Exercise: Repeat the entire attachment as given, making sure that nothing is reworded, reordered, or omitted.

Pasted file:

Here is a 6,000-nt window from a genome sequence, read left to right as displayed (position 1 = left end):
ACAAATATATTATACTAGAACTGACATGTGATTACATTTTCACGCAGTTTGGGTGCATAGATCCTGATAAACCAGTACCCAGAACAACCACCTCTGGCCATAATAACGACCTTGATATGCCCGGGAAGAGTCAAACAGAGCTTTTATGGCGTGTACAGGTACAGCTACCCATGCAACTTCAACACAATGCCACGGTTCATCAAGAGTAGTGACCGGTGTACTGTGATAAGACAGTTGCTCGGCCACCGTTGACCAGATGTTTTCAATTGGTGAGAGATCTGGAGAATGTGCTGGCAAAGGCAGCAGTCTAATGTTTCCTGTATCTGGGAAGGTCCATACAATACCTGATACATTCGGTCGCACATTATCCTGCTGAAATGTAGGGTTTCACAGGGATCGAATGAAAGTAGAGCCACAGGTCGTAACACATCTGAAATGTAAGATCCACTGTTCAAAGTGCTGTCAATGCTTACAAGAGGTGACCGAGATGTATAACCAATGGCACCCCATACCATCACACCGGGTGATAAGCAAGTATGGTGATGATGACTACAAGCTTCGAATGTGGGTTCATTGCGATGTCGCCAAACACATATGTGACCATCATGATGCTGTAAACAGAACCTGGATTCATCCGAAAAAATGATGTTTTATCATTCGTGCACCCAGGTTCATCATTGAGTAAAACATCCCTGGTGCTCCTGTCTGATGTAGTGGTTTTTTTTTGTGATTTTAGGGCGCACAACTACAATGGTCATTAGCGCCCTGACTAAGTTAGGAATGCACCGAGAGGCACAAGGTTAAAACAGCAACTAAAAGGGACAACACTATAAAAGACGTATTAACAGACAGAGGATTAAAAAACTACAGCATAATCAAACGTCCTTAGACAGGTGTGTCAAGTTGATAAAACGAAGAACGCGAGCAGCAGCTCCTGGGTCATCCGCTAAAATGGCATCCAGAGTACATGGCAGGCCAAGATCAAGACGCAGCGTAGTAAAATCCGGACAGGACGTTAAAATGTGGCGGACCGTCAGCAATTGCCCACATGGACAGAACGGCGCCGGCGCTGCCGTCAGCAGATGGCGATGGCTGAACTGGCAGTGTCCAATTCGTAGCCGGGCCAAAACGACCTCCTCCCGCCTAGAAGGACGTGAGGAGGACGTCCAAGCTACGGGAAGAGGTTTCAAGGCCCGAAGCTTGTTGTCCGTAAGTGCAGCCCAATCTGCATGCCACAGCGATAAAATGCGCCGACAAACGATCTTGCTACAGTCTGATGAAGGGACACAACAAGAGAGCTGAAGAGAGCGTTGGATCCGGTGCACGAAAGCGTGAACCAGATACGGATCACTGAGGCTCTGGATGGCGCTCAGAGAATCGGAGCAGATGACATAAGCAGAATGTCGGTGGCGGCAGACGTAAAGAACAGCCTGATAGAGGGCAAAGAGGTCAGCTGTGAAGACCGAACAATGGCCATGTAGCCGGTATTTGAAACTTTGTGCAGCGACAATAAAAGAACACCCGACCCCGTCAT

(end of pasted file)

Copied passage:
Here is a 6,000-nt window from a genome sequence, read left to right as displayed (position 1 = left end):
ACAAATATATTATACTAGAACTGACATGTGATTACATTTTCACGCAGTTTGGGTGCATAGATCCTGATAAACCAGTACCCAGAACAACCACCTCTGGCCATAATAACGACCTTGATATGCCCGGGAAGAGTCAAACAGAGCTTTTATGGCGTGTACAGGTACAGCTACCCATGCAACTTCAACACAATGCCACGGTTCATCAAGAGTAGTGACCGGTGTACTGTGATAAGACAGTTGCTCGGCCACCGTTGACCAGATGTTTTCAATTGGTGAGAGATCTGGAGAATGTGCTGGCAAAGGCAGCAGTCTAATGTTTCCTGTATCTGGGAAGGTCCATACAATACCTGATACATTCGGTCGCACATTATCCTGCTGAAATGTAGGGTTTCACAGGGATCGAATGAAAGTAGAGCCACAGGTCGTAACACATCTGAAATGTAAGATCCACTGTTCAAAGTGCTGTCAATGCTTACAAGAGGTGACCGAGATGTATAACCAATGGCACCCCATACCATCACACCGGGTGATAAGCAAGTATGGTGATGATGACTACAAGCTTCGAATGTGGGTTCATTGCGATGTCGCCAAACACATATGTGACCATCATGATGCTGTAAACAGAACCTGGATTCATCCGAAAAAATGATGTTTTATCATTCGTGCACCCAGGTTCATCATTGAGTAAAACATCCCTGGTGCTCCTGTCTGATGTAGTGGTTTTTTTTTGTGATTTTAGGGCGCACAACTACAATGGTCATTAGCGCCCTGACTAAGTTAGGAATGCACCGAGAGGCACAAGGTTAAAACAGCAACTAAAAGGGACAACACTATAAAAGACGTATTAACAGACAGAGGATTAAAAAACTACAGCATAATCAAACGTCCTTAGACAGGTGTGTCAAGTTGATAAAACGAAGAACGCGAGCAGCAGCTCCTGGGTCATCCGCTAAAATGGCATCCAGAGTACATGGCAGGCCAAGATCAAGACGCAGCGTAGTAAAATCCGGACAGGACGTTAAAATGTGGCGGACCGTCAGCAATTGCCCACATGGACAGAACGGCGCCGGCGCTGCCGTCAGCAGATGGCGATGGCTGAACTGGCAGTGTCCAATTCGTAGCCGGGCCAAAACGACCTCCTCCCGCCTAGAAGGACGTGAGGAGGACGTCCAAGCTACGGGAAGAGGTTTCAAGGCCCGAAGCTTGTTGTCCGTAAGTGCAGCCCAATCTGCATGCCACAGCGATAAAATGCGCCGACAAACGATCTTGCTACAGTCTGATGAAGGGACACAACAAGAGAGCTGAAGAGAGCGTTGGATCCGGTGCACGAAAGCGTGAACCAGATACGGATCACTGAGGCTCTGGATGGCGCTCAGAGAATCGGAGCAGATGACATAAGCAGAATGTCGGTGGCGGCAGACGTAAAGAACAGCCTGATAGAGGGCAAAGAGGTCAGCTGTGAAGACCGAACAATGGCCATGTAGCCGGTATTTGAAACTTTGTGCAGCGACAATAAAAGAACACCCGACCCCGTCAT